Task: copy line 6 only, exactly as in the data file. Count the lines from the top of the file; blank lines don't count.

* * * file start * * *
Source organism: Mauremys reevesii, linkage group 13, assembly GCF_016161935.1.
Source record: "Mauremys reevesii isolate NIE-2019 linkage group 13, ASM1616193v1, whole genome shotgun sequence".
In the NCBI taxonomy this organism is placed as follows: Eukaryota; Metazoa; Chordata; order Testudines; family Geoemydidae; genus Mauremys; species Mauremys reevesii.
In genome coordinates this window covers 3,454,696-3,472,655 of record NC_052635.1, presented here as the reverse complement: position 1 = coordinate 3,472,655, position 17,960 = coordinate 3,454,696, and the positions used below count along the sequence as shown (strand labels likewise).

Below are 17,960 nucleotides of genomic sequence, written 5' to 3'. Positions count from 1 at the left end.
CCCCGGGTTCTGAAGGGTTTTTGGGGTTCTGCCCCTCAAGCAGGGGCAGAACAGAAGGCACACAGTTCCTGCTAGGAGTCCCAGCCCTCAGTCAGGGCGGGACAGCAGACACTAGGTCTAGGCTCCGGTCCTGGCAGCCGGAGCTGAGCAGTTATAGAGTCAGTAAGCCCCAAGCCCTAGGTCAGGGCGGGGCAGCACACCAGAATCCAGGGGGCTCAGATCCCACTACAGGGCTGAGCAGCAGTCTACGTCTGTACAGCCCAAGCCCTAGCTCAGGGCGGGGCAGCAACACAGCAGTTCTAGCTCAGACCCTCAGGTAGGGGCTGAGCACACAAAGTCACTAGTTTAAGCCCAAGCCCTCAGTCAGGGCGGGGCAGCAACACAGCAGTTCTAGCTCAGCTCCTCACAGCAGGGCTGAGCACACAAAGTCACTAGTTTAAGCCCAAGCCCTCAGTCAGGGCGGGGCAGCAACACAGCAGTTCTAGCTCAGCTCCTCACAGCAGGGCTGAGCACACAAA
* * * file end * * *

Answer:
CCCCGGGTTCTGAAGGGTTTTTGGGGTTCTGCCCCTCAAGCAGGGGCAGAACAGAAGGCACACAGTTCCTGCTAGGAGTCCCAGCCCTCAGTCAGGGCGGGACAGCAGACACTAGGTCTAGGCTCCGGTCCTGGCAGCCGGAGCTGAGCAGTTATAGAGTCAGTAAGCCCCAAGCCCTAGGTCAGGGCGGGGCAGCACACCAGAATCCAGGGGGCTCAGATCCCACTACAGGGCTGAGCAGCAGTCTACGTCTGTACAGCCCAAGCCCTAGCTCAGGGCGGGGCAGCAACACAGCAGTTCTAGCTCAGACCCTCAGGTAGGGGCTGAGCACACAAAGTCACTAGTTTAAGCCCAAGCCCTCAGTCAGGGCGGGGCAGCAACACAGCAGTTCTAGCTCAGCTCCTCACAGCAGGGCTGAGCACACAAAGTCACTAGTTTAAGCCCAAGCCCTCAGTCAGGGCGGGGCAGCAACACAGCAGTTCTAGCTCAGCTCCTCACAGCAGGGCTGAGCACACAAA